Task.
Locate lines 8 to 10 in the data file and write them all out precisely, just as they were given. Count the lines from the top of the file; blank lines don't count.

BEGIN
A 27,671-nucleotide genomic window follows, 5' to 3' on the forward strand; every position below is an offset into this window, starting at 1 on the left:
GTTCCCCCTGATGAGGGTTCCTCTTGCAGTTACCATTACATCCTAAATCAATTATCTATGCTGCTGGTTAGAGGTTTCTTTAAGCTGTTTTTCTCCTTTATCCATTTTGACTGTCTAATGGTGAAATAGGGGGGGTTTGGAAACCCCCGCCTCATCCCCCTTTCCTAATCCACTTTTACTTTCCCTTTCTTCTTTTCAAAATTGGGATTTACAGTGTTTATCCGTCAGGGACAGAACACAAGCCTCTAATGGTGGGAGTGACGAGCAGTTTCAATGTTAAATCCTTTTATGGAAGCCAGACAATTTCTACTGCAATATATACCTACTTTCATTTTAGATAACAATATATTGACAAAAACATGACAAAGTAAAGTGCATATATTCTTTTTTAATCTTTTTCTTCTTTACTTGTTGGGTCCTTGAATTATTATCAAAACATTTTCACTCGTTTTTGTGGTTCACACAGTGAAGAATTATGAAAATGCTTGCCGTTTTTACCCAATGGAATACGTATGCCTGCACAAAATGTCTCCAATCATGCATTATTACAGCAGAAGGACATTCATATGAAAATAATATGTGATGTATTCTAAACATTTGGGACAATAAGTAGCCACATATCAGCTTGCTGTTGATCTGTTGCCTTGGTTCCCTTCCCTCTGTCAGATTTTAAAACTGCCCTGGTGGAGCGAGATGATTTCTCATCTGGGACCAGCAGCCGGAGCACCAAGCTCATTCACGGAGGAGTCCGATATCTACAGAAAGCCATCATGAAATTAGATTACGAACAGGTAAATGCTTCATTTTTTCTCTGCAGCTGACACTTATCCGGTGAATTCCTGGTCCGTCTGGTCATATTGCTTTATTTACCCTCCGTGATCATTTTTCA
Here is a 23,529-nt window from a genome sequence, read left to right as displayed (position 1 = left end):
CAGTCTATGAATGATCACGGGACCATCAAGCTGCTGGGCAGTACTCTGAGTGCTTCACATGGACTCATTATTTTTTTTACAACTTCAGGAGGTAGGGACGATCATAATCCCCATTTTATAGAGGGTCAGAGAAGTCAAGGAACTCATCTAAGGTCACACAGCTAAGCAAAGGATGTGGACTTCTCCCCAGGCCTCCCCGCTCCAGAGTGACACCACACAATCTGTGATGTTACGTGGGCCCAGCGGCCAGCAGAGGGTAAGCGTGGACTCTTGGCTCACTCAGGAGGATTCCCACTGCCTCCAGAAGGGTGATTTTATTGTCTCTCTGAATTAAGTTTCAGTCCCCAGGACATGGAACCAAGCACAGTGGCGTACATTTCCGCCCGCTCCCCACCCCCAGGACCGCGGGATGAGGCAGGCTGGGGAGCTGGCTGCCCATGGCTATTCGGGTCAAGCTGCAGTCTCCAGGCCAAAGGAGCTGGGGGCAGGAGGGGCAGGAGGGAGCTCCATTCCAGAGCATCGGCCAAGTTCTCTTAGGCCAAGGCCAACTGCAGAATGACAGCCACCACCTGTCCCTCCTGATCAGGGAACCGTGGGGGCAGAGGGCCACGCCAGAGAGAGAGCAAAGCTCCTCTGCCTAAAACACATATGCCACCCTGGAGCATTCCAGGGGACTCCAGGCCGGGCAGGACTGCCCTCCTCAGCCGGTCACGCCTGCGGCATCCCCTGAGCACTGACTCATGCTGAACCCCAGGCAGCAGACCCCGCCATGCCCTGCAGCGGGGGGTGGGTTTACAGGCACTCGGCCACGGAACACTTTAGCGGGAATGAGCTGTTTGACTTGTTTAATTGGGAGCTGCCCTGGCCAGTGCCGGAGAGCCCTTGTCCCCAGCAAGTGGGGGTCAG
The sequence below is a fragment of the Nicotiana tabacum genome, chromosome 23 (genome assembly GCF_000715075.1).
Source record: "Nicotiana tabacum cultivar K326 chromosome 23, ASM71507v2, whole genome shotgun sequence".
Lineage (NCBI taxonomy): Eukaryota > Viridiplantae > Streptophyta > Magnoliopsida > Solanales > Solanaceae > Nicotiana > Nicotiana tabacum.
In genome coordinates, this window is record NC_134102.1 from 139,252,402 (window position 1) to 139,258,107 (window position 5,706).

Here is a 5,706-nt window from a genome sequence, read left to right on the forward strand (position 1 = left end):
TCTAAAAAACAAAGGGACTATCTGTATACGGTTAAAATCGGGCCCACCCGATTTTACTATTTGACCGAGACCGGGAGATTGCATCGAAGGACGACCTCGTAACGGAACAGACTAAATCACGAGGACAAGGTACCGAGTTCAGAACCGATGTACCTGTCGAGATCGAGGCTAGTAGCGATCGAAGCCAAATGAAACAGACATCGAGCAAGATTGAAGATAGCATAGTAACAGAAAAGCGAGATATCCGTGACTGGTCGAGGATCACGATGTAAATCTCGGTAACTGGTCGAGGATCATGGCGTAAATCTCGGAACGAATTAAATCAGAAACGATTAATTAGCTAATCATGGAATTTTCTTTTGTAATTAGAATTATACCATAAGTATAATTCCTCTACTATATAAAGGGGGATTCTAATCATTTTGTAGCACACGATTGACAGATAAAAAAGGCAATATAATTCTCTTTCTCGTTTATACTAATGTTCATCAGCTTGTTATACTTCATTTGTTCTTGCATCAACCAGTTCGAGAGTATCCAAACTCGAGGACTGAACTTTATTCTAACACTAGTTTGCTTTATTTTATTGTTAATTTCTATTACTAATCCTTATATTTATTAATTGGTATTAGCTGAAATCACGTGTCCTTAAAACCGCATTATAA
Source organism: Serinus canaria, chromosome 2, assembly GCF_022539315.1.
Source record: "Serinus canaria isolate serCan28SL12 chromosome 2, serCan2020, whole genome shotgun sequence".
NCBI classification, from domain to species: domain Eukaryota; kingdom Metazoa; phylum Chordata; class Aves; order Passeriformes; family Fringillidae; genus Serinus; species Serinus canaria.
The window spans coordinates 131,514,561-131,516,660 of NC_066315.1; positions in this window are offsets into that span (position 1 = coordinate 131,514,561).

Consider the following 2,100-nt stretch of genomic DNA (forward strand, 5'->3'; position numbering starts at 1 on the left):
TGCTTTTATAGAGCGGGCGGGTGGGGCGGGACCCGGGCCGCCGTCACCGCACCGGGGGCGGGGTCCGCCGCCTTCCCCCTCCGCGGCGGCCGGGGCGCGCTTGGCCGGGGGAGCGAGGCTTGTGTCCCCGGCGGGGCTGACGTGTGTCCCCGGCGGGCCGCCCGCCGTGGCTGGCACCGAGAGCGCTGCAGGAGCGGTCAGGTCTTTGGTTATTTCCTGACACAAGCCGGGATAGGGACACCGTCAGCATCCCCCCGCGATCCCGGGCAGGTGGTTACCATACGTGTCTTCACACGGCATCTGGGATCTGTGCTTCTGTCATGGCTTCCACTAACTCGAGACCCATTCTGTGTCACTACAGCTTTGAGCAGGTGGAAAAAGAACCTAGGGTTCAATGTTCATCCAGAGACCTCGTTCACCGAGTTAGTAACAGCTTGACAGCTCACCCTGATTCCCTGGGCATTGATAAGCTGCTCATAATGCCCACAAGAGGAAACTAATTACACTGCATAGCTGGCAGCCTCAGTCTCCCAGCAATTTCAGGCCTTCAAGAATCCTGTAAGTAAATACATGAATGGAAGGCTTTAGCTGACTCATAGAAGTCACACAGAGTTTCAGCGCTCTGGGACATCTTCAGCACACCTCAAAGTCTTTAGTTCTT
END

In genome coordinates, this window is record NC_134102.1 from 139,252,402 (window position 1) to 139,258,107 (window position 5,706).

Here is a 5,706-nt window from a genome sequence, read left to right on the forward strand (position 1 = left end):
TCTAAAAAACAAAGGGACTATCTGTATACGGTTAAAATCGGGCCCACCCGATTTTACTATTTGACCGAGACCGGGAGATTGCATCGAAGGACGACCTCGTAACGGAACAGACTAAATCACGAGGACAAGGTACCGAGTTCAGAACCGATGTACCTGTCGAGATCGAGGCTAGTAGCGATCGAAGCCAAATGAAACAGACATCGAGCAAGATTGAAGATAGCATAGTAACAGAAAAGCGAGATATCCGTGACTGGTCGAGGATCACGATGTAAATCTCGGTAACTGGTCGAGGATCATGGCGTAAATCTCGGAACGAATTAAATCAGAAACGATTAATTAGCTAATCATGGAATTTTCTTTTGTAATTAGAATTATACCATAAGTATAATTCCTCTACTATATAAAGGGGGATTCTAATCATTTTGTAGCACACGATTGACAGATAAAAAAGGCAATATAATTCTCTTTCTCGTTTATACTAATGTTCATCAGCTTGTTATACTTCATTTGTTCTTGCATCAACCAGTTCGAGAGTATCCAAACTCGAGGACTGAACTTTATTCTAACACTAGTTTGCTTTATTTTATTGTTAATTTCTATTACTAATCCTTATATTTATTAATTGGTATTAGCTGAAATCACGTGTCCTTAAAACCGCATTATAA